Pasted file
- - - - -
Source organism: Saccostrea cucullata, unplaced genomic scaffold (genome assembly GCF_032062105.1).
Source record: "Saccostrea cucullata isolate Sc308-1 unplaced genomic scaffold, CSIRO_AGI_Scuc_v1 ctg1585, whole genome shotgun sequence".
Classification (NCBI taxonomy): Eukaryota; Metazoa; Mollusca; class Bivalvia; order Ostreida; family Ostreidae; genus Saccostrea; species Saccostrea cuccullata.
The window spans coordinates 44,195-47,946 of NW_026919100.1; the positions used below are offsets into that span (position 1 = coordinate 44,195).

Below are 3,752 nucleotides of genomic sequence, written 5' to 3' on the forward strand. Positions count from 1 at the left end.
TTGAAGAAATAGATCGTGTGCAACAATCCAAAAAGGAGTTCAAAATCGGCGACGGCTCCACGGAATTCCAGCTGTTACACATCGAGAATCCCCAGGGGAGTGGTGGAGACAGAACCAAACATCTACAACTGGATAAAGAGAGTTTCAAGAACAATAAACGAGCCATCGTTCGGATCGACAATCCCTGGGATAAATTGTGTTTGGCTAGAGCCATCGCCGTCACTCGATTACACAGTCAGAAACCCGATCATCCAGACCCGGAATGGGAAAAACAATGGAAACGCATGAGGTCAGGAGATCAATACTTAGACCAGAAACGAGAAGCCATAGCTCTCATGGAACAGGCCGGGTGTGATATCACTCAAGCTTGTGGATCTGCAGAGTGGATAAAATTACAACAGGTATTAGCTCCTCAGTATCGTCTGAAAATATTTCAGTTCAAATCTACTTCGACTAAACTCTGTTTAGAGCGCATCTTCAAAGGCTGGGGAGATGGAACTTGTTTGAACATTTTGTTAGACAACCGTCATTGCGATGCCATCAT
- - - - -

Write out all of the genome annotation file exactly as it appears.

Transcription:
Source organism: Saccostrea cucullata, unplaced genomic scaffold (genome assembly GCF_032062105.1).
Source record: "Saccostrea cucullata isolate Sc308-1 unplaced genomic scaffold, CSIRO_AGI_Scuc_v1 ctg1585, whole genome shotgun sequence".
Classification (NCBI taxonomy): Eukaryota; Metazoa; Mollusca; class Bivalvia; order Ostreida; family Ostreidae; genus Saccostrea; species Saccostrea cuccullata.
The window spans coordinates 44,195-47,946 of NW_026919100.1; the positions used below are offsets into that span (position 1 = coordinate 44,195).

Below are 3,752 nucleotides of genomic sequence, written 5' to 3' on the forward strand. Positions count from 1 at the left end.
TTGAAGAAATAGATCGTGTGCAACAATCCAAAAAGGAGTTCAAAATCGGCGACGGCTCCACGGAATTCCAGCTGTTACACATCGAGAATCCCCAGGGGAGTGGTGGAGACAGAACCAAACATCTACAACTGGATAAAGAGAGTTTCAAGAACAATAAACGAGCCATCGTTCGGATCGACAATCCCTGGGATAAATTGTGTTTGGCTAGAGCCATCGCCGTCACTCGATTACACAGTCAGAAACCCGATCATCCAGACCCGGAATGGGAAAAACAATGGAAACGCATGAGGTCAGGAGATCAATACTTAGACCAGAAACGAGAAGCCATAGCTCTCATGGAACAGGCCGGGTGTGATATCACTCAAGCTTGTGGATCTGCAGAGTGGATAAAATTACAACAGGTATTAGCTCCTCAGTATCGTCTGAAAATATTTCAGTTCAAATCTACTTCGACTAAACTCTGTTTAGAGCGCATCTTCAAAGGCTGGGGAGATGGAACTTGTTTGAACATTTTGTTAGACAACCGTCATTGCGATGCCATCAT